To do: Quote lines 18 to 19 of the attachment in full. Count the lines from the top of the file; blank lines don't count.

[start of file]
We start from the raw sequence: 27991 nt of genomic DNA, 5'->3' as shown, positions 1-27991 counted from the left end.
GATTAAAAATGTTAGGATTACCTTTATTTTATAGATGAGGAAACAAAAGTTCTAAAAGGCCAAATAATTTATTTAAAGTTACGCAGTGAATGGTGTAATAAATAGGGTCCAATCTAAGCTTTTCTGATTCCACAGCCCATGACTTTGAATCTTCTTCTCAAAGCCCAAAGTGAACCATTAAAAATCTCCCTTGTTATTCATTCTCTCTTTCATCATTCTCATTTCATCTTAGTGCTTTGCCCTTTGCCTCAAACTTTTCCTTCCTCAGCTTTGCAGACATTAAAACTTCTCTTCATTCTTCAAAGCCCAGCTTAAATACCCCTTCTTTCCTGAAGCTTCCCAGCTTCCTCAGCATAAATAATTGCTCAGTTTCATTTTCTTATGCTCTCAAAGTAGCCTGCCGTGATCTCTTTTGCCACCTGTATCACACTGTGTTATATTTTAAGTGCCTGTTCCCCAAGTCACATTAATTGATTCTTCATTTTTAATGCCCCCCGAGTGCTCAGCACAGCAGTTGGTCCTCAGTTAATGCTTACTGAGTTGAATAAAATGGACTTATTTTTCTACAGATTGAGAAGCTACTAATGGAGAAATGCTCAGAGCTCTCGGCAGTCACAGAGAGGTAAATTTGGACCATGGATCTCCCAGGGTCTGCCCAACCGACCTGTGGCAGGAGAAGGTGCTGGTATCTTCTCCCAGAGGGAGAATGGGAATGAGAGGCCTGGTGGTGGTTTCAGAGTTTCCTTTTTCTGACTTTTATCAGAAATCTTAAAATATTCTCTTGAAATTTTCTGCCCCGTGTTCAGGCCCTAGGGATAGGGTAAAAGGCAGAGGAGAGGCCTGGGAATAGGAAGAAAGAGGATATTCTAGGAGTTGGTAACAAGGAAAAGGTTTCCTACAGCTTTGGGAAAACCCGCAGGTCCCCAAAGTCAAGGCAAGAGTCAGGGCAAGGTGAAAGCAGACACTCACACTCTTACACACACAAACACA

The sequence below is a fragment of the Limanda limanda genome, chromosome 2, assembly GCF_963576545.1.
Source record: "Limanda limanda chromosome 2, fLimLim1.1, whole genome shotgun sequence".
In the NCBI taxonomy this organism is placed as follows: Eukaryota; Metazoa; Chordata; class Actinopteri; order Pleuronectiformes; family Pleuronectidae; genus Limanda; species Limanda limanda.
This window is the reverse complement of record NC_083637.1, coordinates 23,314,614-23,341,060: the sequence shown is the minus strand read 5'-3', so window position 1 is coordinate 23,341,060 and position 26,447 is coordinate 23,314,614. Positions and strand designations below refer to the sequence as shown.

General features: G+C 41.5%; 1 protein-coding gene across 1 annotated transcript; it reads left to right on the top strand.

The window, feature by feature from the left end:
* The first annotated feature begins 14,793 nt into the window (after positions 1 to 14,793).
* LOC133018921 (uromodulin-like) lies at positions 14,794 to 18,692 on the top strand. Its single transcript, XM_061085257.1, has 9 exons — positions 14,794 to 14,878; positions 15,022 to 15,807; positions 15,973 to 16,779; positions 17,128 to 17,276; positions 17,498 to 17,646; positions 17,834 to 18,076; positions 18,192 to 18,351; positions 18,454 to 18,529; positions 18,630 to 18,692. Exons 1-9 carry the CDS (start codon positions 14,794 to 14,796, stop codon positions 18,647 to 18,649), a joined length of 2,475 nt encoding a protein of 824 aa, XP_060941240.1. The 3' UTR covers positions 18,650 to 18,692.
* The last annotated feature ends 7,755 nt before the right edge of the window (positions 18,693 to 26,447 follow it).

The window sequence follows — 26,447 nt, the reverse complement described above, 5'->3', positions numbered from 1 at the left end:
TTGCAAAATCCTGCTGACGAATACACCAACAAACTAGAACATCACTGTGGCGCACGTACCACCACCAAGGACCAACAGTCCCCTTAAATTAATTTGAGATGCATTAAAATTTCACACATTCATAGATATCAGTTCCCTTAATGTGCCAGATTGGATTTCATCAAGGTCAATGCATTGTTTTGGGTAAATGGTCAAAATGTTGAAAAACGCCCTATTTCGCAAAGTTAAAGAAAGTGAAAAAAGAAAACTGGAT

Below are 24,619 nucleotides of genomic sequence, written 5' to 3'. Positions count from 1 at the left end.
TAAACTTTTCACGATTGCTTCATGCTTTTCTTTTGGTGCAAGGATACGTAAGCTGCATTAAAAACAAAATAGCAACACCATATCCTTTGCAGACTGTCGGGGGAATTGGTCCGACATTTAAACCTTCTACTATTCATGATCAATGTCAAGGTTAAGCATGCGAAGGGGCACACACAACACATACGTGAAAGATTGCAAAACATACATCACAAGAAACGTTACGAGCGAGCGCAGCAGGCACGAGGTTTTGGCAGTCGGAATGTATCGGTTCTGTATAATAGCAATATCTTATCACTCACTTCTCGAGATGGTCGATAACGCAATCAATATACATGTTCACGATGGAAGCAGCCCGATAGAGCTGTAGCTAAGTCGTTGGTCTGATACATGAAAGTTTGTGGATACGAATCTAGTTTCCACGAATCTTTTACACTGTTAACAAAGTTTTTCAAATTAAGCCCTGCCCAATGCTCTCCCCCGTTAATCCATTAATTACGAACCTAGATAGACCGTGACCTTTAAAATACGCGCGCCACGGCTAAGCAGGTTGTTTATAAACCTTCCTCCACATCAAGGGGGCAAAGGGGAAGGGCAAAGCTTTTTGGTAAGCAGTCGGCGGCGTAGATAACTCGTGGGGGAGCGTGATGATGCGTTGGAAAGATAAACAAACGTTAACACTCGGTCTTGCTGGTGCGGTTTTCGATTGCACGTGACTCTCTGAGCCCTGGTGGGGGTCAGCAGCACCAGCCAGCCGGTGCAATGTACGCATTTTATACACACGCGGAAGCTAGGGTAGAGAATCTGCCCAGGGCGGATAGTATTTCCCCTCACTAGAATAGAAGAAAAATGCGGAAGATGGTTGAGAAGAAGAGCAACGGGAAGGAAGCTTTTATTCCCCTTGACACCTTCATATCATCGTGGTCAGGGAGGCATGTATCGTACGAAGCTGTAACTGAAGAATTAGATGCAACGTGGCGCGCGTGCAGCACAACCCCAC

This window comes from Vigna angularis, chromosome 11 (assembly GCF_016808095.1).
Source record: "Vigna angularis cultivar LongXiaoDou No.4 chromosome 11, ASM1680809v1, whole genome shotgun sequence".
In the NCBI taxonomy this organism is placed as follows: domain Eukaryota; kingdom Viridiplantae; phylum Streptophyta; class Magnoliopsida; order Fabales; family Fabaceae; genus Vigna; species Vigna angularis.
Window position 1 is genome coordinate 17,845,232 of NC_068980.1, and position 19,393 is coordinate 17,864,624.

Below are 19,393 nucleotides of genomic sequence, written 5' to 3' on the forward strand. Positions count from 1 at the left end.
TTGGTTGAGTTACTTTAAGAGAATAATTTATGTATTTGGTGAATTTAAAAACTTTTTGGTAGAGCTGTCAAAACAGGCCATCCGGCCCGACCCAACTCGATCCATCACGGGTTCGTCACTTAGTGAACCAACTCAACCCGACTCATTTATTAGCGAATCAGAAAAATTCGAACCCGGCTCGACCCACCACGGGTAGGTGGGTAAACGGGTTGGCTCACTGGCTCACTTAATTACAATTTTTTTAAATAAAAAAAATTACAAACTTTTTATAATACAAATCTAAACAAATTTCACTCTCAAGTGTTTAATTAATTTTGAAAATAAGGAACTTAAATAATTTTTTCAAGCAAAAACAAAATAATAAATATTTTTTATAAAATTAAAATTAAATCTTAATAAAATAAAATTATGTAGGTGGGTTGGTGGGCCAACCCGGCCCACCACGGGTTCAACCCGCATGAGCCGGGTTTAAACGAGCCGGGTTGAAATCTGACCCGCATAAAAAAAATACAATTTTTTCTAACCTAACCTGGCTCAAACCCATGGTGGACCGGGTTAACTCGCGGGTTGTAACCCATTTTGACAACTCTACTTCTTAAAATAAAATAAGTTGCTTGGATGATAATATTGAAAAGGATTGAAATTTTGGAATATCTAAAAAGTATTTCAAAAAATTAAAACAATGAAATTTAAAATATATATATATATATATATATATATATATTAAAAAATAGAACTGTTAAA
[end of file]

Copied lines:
In the NCBI taxonomy this organism is placed as follows: domain Eukaryota; kingdom Viridiplantae; phylum Streptophyta; class Magnoliopsida; order Fabales; family Fabaceae; genus Vigna; species Vigna angularis.
Window position 1 is genome coordinate 17,845,232 of NC_068980.1, and position 19,393 is coordinate 17,864,624.